Lovell Telescope

The U.K.'s 76-meter Lovell Telescope is back scanning the skies after undergoing several improvements, including a new reflecting surface, a new positional control system, and a refurbished track and foundation.

Courtesy University of Manchester.

It took the better part of the past two summers, but the University of Manchester's huge Lovell Telescope at the Jodrell Bank Observatory in the United Kingdom is now back online and sporting a pearly-white new surface among several other improvements. According to Andrew Lyne, director of Jodrell Bank, the renovations "will greatly extend the range of observations that the telescope can carry out and will keep it at the leading edge of astronomical research for many years to come."

The 76-meter (250-foot) radio telescope was built in 1957 and has long been an icon of British science. It has been upgraded several times since then and has now completed three phases of its most recent four-step upgrade program. First, the rusting sheet-metal surface panels were replaced with galvanized steel plates (used instead of aluminum to keep the bowl structure in balance). Second, new motors to drive the telescope's azimuth and elevation were installed and put under the control of a high-precision system that will greatly improve tracking. Finally, the foundation was refurbished to keep water from getting in, and the outer track on which the telescope rotates was relaid.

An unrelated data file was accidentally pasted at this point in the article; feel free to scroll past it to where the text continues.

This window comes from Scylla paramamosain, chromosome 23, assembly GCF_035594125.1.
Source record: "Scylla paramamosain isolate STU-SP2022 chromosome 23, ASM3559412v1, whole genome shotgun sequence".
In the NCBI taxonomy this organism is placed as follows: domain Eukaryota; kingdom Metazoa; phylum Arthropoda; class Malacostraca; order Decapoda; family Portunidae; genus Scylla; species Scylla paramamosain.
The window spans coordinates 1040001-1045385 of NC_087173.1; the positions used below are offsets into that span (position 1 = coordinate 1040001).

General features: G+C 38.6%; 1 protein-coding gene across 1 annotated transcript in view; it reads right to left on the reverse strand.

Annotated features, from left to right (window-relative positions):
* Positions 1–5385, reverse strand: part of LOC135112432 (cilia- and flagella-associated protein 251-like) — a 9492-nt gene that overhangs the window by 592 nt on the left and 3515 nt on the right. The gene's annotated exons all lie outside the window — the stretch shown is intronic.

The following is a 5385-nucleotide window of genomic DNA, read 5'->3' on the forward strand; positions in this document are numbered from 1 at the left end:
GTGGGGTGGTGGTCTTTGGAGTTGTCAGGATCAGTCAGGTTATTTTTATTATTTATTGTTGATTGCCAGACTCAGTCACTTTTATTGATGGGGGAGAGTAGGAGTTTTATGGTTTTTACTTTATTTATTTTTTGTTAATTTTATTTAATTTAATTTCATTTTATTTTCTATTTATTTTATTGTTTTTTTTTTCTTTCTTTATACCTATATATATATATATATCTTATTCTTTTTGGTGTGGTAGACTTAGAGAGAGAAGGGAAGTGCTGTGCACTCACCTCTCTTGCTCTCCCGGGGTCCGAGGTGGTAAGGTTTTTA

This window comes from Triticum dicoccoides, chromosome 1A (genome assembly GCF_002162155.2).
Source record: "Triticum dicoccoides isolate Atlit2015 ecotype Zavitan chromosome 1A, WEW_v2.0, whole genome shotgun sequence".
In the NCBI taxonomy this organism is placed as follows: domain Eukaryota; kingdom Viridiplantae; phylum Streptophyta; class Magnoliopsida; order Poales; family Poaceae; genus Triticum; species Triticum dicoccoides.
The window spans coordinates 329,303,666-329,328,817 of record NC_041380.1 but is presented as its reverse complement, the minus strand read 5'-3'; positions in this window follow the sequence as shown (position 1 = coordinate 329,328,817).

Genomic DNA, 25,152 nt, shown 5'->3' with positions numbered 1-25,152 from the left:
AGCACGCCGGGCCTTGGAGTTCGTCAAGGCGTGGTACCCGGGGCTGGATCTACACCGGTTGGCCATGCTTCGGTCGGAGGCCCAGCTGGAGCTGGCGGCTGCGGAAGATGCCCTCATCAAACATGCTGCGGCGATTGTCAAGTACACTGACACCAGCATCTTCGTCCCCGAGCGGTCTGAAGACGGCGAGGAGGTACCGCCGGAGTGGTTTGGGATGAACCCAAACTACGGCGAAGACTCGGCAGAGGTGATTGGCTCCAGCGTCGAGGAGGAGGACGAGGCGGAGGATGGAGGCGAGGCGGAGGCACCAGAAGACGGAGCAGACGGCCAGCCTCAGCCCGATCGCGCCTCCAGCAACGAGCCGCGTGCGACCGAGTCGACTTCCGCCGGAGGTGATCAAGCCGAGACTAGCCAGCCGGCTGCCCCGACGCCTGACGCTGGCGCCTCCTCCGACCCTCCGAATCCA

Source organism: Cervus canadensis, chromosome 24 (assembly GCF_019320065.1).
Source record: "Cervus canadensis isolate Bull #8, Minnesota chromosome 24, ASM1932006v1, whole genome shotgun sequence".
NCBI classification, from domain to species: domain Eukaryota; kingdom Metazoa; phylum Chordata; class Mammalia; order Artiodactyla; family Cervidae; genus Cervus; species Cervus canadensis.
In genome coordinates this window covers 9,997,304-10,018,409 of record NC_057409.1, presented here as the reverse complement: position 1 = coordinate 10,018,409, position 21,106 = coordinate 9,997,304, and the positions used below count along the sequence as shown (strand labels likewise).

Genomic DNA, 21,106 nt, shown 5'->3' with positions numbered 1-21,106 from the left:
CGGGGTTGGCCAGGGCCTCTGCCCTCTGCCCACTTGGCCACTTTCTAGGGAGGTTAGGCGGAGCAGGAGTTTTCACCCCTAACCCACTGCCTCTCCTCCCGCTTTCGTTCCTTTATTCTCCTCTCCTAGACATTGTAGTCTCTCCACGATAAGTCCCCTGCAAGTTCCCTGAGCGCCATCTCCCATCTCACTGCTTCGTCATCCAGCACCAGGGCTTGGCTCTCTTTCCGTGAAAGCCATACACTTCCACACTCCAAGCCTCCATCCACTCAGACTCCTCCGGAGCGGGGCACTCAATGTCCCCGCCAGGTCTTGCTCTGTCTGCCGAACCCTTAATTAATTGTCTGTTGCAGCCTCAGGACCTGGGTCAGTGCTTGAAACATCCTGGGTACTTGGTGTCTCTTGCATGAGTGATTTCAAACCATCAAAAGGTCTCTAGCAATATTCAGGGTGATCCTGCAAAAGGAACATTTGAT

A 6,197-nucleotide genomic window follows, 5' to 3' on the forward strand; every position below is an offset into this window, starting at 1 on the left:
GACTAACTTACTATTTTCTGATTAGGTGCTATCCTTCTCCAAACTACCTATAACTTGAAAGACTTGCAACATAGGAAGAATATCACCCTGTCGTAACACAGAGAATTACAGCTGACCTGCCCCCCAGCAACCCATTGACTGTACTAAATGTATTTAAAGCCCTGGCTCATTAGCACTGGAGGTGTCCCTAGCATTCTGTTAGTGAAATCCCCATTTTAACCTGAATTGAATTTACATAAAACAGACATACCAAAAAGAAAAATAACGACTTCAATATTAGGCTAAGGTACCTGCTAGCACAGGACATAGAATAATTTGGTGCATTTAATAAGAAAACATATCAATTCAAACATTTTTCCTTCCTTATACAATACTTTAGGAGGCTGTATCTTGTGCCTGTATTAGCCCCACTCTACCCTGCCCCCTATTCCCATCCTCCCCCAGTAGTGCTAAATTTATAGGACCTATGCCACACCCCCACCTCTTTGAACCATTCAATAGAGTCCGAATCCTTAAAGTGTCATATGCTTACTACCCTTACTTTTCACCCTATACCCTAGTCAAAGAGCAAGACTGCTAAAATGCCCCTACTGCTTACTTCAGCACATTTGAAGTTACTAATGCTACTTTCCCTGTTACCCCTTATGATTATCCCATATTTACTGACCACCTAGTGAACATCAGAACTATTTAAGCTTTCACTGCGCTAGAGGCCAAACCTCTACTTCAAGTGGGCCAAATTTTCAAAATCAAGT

The final step, in which the 340 surface panels will be adjusted to optimize the parabolic shape to an accuracy four times greater than before, is scheduled for next spring. After the upgrade, the telescope will be able to observe down to a wavelength of 3 centimeters, more than 20 times shorter than it was originally designed for.

The Lovell Telescope is a major component of the U.K.'s MERLIN (Multi-Element Radio Linked Interferometer Network), a high-resolution radio-imaging network that comprises seven telescopes arrayed across England. The upgraded Lovell Telescope will more than double the sensitivity of MERLIN, which can produce radio images at resolutions far exceeding those of the Hubble Space Telescope's visible-light images.


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